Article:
Academic journal article Twentieth Century Literature

Novel Ethics: Alterity and Form in Jacob's Room

Academic journal article Twentieth Century Literature

Novel Ethics: Alterity and Form in Jacob's Room

Article excerpt

Though few critics would still claim that the modernist novel privileges experimental form over engagement with social and political concerns, most literary histories have not succeeded in articulating how modernist developments in the style and content of the English novel reflect a transformation of the relationship between literature and politics. If the Victorian realist novel seems to rely on an understanding of morality that values sympathetic identification and the possibility of common interests, what forms the basis of the ethical and political significance of the novel when fragmentation and extreme skepticism have replaced faith in progress and comprehension? The poststructuralist rethinking of ethics in terms of responsibility for the absolutely other, associated most closely with Emmanuel Levinas and Jacques Derrida, enables a more complex understanding of how modernism's formal conventions reflect and extend a new conception of literary representation and its relationship to the real. Focusing on its status as both structurally experimental and deeply engaged with questions of war, urbanism, and gender, I will suggest that Virginia Woolf's Jacob's Room illustrates how the modernist English novel interweaves ethical, political, and epistemological concerns. In doing so I hope to clarify a contemporary understanding of the ethics of fiction.

Modernist fiction is often defined as deeply opposed to the didactic, moralistic Victorian novel. I would like to propose, however, a more complicated story about the relationship between realism, modernism, and ethics. George Eliot rejects the idea, held by many of her contemporaries, of the novel as a means of teaching by example; she resists the belief that literature engenders moral behavior simply by portraying the rewards of good behavior and the consequences of bad in an idealized fictional world of ethically unambiguous characters. Instead, she is committed to the realist representation of a wide range of classes and characters that can spark the reader's own potential for sympathetic identification and morally responsible behavior. For Eliot, to know and understand the plight of the other is difficult but not impossible, and the author has a responsibility to represent the world--especially the human actors within that world--as truthfully as possible, since only art that strives for truth can contribute to the moral development of its audience. The novel does not transmit morality in any straightforward sense for Eliot, but it does awaken the reader's capacity for the sympathy with others that engenders a sense of ethical responsibility. (1)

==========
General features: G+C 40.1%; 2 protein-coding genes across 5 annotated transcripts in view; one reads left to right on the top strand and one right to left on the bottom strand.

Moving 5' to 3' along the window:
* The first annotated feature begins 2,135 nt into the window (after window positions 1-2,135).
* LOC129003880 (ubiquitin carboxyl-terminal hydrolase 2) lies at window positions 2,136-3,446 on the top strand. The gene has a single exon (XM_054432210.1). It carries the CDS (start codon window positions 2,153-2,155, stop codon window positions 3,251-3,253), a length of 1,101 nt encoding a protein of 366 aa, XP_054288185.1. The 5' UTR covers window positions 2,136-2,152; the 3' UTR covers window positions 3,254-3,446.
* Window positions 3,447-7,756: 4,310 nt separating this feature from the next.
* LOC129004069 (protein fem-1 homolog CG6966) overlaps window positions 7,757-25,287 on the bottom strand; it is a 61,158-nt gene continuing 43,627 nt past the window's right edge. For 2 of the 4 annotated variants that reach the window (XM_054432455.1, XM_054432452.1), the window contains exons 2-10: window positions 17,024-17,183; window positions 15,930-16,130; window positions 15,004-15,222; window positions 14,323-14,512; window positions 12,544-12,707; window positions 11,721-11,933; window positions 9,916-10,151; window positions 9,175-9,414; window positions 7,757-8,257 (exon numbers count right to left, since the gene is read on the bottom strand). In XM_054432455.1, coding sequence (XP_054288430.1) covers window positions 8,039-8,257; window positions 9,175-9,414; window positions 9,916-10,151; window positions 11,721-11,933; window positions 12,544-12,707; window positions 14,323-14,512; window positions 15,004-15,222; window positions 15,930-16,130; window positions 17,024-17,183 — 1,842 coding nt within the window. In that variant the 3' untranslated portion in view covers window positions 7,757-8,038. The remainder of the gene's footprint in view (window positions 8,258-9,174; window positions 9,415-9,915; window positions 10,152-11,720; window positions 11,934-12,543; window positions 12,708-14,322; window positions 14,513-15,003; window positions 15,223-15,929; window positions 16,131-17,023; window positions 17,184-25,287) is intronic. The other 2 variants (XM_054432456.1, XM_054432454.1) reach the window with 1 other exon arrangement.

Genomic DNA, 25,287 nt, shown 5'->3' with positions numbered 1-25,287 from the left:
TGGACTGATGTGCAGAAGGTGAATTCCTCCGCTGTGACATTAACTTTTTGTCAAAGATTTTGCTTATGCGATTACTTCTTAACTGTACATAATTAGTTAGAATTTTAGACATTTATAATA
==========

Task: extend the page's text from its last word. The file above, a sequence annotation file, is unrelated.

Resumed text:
In Jacob's Room, often considered her first modernist novel, Woolf similarly concerns herself with the question of how another person can be known and understood. And I will argue that she is also, like Eliot, committed to a theory of literature that recognizes the capacity of the novel to engender an ethical response in its readers. Crucially, however, while Eliot values the novel's capacity to teach sympathy, Woolf's novel in effect teaches the dangers of sympathy. (2) Emerging from the postwar crisis of faith in the possibility of complete knowledge and truthful understanding, a pervasive sense of unknowability saturates and shapes Woolf's experimental fiction. While such failures of communication are a familiar feature of modernist literature, I argue that Woolf's novel highlights the necessity of reading such gaps as the very encounter with otherness that defines the ethics of modernism.

As analysis of the historical and cultural embeddedness of modernist literature continues to flourish, Woolf has become an especially important figure, partly since she and her Bloomsbury contemporaries took such an active and well-documented interest in the political, artistic, and social events of their time. One reason for the recent surge of critical interest in Woolf and ethics may be that her novels stage such a wide range of approaches to questions of self and other, communication and alienation, intimacy and distance. …

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